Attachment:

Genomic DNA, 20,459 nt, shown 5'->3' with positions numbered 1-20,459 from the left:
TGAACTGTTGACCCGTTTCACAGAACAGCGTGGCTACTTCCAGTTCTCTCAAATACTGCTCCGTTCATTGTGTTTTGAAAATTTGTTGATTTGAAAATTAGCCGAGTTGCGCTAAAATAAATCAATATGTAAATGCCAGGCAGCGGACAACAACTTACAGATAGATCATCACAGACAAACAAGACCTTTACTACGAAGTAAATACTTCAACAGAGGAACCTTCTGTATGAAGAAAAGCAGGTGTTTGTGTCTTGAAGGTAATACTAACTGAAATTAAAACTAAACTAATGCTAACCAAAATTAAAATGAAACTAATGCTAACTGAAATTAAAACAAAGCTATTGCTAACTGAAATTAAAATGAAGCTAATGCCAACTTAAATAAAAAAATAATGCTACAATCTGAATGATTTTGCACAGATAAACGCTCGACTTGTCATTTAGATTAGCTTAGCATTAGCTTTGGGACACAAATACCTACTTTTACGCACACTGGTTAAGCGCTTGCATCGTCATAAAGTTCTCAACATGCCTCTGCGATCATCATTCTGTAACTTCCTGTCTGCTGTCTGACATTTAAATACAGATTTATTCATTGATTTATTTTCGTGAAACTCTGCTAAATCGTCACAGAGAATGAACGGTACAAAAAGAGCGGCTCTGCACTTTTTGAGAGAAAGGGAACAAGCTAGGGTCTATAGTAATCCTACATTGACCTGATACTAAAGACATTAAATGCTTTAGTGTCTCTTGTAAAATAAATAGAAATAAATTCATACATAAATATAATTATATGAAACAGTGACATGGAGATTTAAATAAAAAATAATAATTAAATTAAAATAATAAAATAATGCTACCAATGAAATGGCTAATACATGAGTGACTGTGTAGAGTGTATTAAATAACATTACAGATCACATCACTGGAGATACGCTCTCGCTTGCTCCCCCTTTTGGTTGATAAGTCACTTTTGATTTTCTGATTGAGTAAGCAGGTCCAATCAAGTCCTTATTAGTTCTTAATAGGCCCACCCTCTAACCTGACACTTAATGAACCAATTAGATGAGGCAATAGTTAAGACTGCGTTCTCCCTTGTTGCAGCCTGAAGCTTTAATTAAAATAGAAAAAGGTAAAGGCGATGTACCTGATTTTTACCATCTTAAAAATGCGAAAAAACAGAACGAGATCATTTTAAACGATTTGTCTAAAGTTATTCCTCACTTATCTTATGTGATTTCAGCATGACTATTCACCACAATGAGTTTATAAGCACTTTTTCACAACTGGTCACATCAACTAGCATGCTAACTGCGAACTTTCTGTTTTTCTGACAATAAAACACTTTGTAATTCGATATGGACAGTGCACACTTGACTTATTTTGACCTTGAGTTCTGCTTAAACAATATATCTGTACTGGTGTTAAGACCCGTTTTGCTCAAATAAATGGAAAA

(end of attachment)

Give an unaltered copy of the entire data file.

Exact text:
Genomic DNA, 20,459 nt, shown 5'->3' with positions numbered 1-20,459 from the left:
TGAACTGTTGACCCGTTTCACAGAACAGCGTGGCTACTTCCAGTTCTCTCAAATACTGCTCCGTTCATTGTGTTTTGAAAATTTGTTGATTTGAAAATTAGCCGAGTTGCGCTAAAATAAATCAATATGTAAATGCCAGGCAGCGGACAACAACTTACAGATAGATCATCACAGACAAACAAGACCTTTACTACGAAGTAAATACTTCAACAGAGGAACCTTCTGTATGAAGAAAAGCAGGTGTTTGTGTCTTGAAGGTAATACTAACTGAAATTAAAACTAAACTAATGCTAACCAAAATTAAAATGAAACTAATGCTAACTGAAATTAAAACAAAGCTATTGCTAACTGAAATTAAAATGAAGCTAATGCCAACTTAAATAAAAAAATAATGCTACAATCTGAATGATTTTGCACAGATAAACGCTCGACTTGTCATTTAGATTAGCTTAGCATTAGCTTTGGGACACAAATACCTACTTTTACGCACACTGGTTAAGCGCTTGCATCGTCATAAAGTTCTCAACATGCCTCTGCGATCATCATTCTGTAACTTCCTGTCTGCTGTCTGACATTTAAATACAGATTTATTCATTGATTTATTTTCGTGAAACTCTGCTAAATCGTCACAGAGAATGAACGGTACAAAAAGAGCGGCTCTGCACTTTTTGAGAGAAAGGGAACAAGCTAGGGTCTATAGTAATCCTACATTGACCTGATACTAAAGACATTAAATGCTTTAGTGTCTCTTGTAAAATAAATAGAAATAAATTCATACATAAATATAATTATATGAAACAGTGACATGGAGATTTAAATAAAAAATAATAATTAAATTAAAATAATAAAATAATGCTACCAATGAAATGGCTAATACATGAGTGACTGTGTAGAGTGTATTAAATAACATTACAGATCACATCACTGGAGATACGCTCTCGCTTGCTCCCCCTTTTGGTTGATAAGTCACTTTTGATTTTCTGATTGAGTAAGCAGGTCCAATCAAGTCCTTATTAGTTCTTAATAGGCCCACCCTCTAACCTGACACTTAATGAACCAATTAGATGAGGCAATAGTTAAGACTGCGTTCTCCCTTGTTGCAGCCTGAAGCTTTAATTAAAATAGAAAAAGGTAAAGGCGATGTACCTGATTTTTACCATCTTAAAAATGCGAAAAAACAGAACGAGATCATTTTAAACGATTTGTCTAAAGTTATTCCTCACTTATCTTATGTGATTTCAGCATGACTATTCACCACAATGAGTTTATAAGCACTTTTTCACAACTGGTCACATCAACTAGCATGCTAACTGCGAACTTTCTGTTTTTCTGACAATAAAACACTTTGTAATTCGATATGGACAGTGCACACTTGACTTATTTTGACCTTGAGTTCTGCTTAAACAATATATCTGTACTGGTGTTAAGACCCGTTTTGCTCAAATAAATGGAAAA